The Union of European Football Associations, UEFA, announced on Thursday that it was launching an investigation into Turkish team Fenerbahce after their fans chanted the name of Russian President Vladimir Putin in a game against Ukraine’s Dynamo Kyiv after the Ukrainian team entered a had scored.
Fenerbahce’s hopes of appearing in the European Champions League this season were dashed by Wednesday’s 2-1 defeat by Kyiv in the second qualifying round in Istanbul.
“The Ethics and Disciplinary Inspector will conduct a disciplinary inquiry into alleged misconduct by Fenerbahce supporters [at the match]’ UEFA announced on Thursday.
Fenerbahce insisted the chants were not representative of the team and accused the Ukrainian players of provocation.
“The exaggerated behavior of some players from the opposing team has been disturbing [the chants]. That led to a 20-second reaction in a game that lasted 120 minutes,” said Fenerbahce.
The chants came after Dynamo Kyiv midfielder Vitaliy Buyalskyi celebrated how he gave his side a goal by making an eagle gesture with his hands in front of Fenerbahce fans.
Fenerbahçe taraftarı, Dinamo Kievli futbolcunun attığı golden sonra abartılı şekilde sevinmesi üzerine “Vladimir Putin” tezahüratı yaptı pic.twitter.com/sTjhNM0n2R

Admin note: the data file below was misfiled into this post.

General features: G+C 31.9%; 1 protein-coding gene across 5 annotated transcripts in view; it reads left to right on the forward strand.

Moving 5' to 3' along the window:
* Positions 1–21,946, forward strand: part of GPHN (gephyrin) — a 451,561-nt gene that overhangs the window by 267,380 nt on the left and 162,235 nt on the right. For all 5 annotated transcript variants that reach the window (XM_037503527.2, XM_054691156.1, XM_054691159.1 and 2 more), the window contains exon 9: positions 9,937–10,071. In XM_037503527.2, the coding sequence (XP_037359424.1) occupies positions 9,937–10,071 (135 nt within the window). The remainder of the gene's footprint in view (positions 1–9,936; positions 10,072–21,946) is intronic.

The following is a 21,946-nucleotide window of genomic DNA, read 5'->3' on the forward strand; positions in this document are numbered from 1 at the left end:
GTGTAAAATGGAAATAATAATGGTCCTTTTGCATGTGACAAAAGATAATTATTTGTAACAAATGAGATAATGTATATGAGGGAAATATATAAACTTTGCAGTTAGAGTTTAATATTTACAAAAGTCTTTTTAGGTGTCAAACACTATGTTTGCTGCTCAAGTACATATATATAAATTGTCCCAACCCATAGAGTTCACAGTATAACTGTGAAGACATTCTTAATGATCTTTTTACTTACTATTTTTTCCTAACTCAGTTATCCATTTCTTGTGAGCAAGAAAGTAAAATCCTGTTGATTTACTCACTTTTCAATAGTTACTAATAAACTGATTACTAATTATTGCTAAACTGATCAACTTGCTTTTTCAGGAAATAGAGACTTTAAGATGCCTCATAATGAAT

— Batu Bozkurk (@batubozkurk) July 27, 2022
Fans’ chants of Putin went viral around the world, with many condemning the team and fans. Ukrainians in Turkey also organized a protest on Thursday.
“We urge Fenerbahce to find those responsible. They are fanatics and must be convicted and banned from the stadium,” the protesters said in a press statement.
Vasyl Bodnar, Ambassador of Ukraine in Ankara, said on Twitter he was saddened by the chants but thanked those who opposed the fans’ “inappropriate actions”. “Football is a fair game. Dynamo Kyiv was stronger yesterday,” he wrote on Twitter.
Turkey has ties with both Ukraine and Russia, refuses to sever ties with either country and is holding several diplomatic talks between the two sides, which have been at war since February. However, Ankara has condemned the Russian invasion and sent military support to Kyiv, including armed drones.